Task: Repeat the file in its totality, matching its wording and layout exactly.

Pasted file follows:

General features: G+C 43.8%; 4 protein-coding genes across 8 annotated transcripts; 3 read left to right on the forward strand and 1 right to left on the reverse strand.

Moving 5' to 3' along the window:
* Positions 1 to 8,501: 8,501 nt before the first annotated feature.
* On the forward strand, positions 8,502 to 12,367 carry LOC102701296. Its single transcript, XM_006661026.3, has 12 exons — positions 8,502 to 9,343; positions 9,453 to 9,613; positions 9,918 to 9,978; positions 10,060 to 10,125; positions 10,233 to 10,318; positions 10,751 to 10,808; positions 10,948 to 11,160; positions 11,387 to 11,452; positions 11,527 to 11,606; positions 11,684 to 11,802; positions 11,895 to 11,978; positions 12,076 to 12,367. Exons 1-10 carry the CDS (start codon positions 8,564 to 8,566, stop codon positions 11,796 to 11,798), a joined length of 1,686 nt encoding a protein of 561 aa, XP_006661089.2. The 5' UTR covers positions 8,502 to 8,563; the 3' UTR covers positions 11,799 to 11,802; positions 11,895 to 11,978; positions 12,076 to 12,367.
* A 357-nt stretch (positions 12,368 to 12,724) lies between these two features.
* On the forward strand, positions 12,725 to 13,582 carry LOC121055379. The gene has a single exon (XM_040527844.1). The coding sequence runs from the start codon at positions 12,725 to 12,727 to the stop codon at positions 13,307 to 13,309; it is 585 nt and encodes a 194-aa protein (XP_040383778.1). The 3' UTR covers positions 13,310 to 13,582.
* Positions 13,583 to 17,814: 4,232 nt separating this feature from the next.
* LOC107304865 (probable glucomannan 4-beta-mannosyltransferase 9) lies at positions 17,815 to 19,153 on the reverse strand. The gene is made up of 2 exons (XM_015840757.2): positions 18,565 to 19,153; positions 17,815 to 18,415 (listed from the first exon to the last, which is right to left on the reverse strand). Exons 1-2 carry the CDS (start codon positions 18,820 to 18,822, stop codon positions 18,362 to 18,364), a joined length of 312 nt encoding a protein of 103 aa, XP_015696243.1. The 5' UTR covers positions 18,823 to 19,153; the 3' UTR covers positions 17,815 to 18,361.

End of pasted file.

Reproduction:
General features: G+C 43.8%; 4 protein-coding genes across 8 annotated transcripts; 3 read left to right on the forward strand and 1 right to left on the reverse strand.

Moving 5' to 3' along the window:
* Positions 1 to 8,501: 8,501 nt before the first annotated feature.
* On the forward strand, positions 8,502 to 12,367 carry LOC102701296. Its single transcript, XM_006661026.3, has 12 exons — positions 8,502 to 9,343; positions 9,453 to 9,613; positions 9,918 to 9,978; positions 10,060 to 10,125; positions 10,233 to 10,318; positions 10,751 to 10,808; positions 10,948 to 11,160; positions 11,387 to 11,452; positions 11,527 to 11,606; positions 11,684 to 11,802; positions 11,895 to 11,978; positions 12,076 to 12,367. Exons 1-10 carry the CDS (start codon positions 8,564 to 8,566, stop codon positions 11,796 to 11,798), a joined length of 1,686 nt encoding a protein of 561 aa, XP_006661089.2. The 5' UTR covers positions 8,502 to 8,563; the 3' UTR covers positions 11,799 to 11,802; positions 11,895 to 11,978; positions 12,076 to 12,367.
* A 357-nt stretch (positions 12,368 to 12,724) lies between these two features.
* On the forward strand, positions 12,725 to 13,582 carry LOC121055379. The gene has a single exon (XM_040527844.1). The coding sequence runs from the start codon at positions 12,725 to 12,727 to the stop codon at positions 13,307 to 13,309; it is 585 nt and encodes a 194-aa protein (XP_040383778.1). The 3' UTR covers positions 13,310 to 13,582.
* Positions 13,583 to 17,814: 4,232 nt separating this feature from the next.
* LOC107304865 (probable glucomannan 4-beta-mannosyltransferase 9) lies at positions 17,815 to 19,153 on the reverse strand. The gene is made up of 2 exons (XM_015840757.2): positions 18,565 to 19,153; positions 17,815 to 18,415 (listed from the first exon to the last, which is right to left on the reverse strand). Exons 1-2 carry the CDS (start codon positions 18,820 to 18,822, stop codon positions 18,362 to 18,364), a joined length of 312 nt encoding a protein of 103 aa, XP_015696243.1. The 5' UTR covers positions 18,823 to 19,153; the 3' UTR covers positions 17,815 to 18,361.